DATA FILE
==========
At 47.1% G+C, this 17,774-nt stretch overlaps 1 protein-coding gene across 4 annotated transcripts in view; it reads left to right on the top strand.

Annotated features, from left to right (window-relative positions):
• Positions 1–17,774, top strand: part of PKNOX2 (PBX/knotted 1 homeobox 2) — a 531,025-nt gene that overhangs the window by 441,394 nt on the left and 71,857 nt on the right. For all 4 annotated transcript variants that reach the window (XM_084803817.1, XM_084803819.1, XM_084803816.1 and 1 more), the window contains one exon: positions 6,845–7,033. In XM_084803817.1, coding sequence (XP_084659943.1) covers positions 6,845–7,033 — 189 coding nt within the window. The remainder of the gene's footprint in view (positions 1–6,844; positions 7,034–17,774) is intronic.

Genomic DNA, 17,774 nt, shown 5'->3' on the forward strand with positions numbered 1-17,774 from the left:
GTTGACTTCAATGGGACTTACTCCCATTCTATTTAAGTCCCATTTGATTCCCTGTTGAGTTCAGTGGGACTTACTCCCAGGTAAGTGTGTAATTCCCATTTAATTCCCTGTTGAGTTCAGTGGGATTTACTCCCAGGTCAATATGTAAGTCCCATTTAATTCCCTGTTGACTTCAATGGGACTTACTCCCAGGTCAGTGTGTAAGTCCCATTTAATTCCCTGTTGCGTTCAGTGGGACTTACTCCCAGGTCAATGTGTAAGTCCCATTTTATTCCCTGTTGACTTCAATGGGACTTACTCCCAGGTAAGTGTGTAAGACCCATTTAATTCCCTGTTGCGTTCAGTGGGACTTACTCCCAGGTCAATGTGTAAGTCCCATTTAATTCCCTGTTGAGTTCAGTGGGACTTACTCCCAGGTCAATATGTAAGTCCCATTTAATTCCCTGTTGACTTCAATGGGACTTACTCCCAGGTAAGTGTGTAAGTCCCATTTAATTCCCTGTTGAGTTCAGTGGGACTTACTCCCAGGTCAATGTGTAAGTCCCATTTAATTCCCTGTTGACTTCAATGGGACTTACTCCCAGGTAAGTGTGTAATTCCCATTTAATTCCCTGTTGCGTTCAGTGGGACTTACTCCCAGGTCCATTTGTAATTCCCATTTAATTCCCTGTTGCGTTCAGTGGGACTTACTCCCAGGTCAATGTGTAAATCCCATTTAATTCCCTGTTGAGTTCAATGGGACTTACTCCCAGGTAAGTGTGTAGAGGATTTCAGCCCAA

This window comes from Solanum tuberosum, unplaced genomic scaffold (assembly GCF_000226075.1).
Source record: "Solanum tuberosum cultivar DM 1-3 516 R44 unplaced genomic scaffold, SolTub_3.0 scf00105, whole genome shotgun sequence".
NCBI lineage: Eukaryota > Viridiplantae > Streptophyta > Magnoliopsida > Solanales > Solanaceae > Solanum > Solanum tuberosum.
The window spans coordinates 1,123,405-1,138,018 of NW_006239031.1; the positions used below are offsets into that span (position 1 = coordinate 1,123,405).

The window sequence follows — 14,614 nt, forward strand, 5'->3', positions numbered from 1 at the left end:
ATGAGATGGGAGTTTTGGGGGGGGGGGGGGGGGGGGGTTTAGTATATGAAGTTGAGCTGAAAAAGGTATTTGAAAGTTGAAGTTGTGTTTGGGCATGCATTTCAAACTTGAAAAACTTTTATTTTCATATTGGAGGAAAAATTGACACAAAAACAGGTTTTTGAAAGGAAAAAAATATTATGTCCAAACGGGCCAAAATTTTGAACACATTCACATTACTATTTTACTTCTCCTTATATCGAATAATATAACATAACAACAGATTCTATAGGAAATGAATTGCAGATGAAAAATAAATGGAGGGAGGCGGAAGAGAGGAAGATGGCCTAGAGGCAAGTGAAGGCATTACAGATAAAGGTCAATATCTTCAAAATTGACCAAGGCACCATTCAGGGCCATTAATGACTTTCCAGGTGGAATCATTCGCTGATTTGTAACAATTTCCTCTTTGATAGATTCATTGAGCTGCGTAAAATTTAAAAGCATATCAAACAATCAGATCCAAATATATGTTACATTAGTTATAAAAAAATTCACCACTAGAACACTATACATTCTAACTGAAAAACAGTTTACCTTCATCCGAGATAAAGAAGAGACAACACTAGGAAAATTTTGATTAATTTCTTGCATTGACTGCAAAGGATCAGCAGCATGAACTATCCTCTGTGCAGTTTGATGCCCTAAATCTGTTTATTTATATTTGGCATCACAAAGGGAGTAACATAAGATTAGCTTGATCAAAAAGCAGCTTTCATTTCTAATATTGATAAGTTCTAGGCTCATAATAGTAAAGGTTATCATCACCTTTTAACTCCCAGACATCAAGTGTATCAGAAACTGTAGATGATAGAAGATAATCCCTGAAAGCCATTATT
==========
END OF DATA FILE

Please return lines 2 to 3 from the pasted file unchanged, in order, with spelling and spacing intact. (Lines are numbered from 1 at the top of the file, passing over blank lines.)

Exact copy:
Annotated features, from left to right (window-relative positions):
• Positions 1–17,774, top strand: part of PKNOX2 (PBX/knotted 1 homeobox 2) — a 531,025-nt gene that overhangs the window by 441,394 nt on the left and 71,857 nt on the right. For all 4 annotated transcript variants that reach the window (XM_084803817.1, XM_084803819.1, XM_084803816.1 and 1 more), the window contains one exon: positions 6,845–7,033. In XM_084803817.1, coding sequence (XP_084659943.1) covers positions 6,845–7,033 — 189 coding nt within the window. The remainder of the gene's footprint in view (positions 1–6,844; positions 7,034–17,774) is intronic.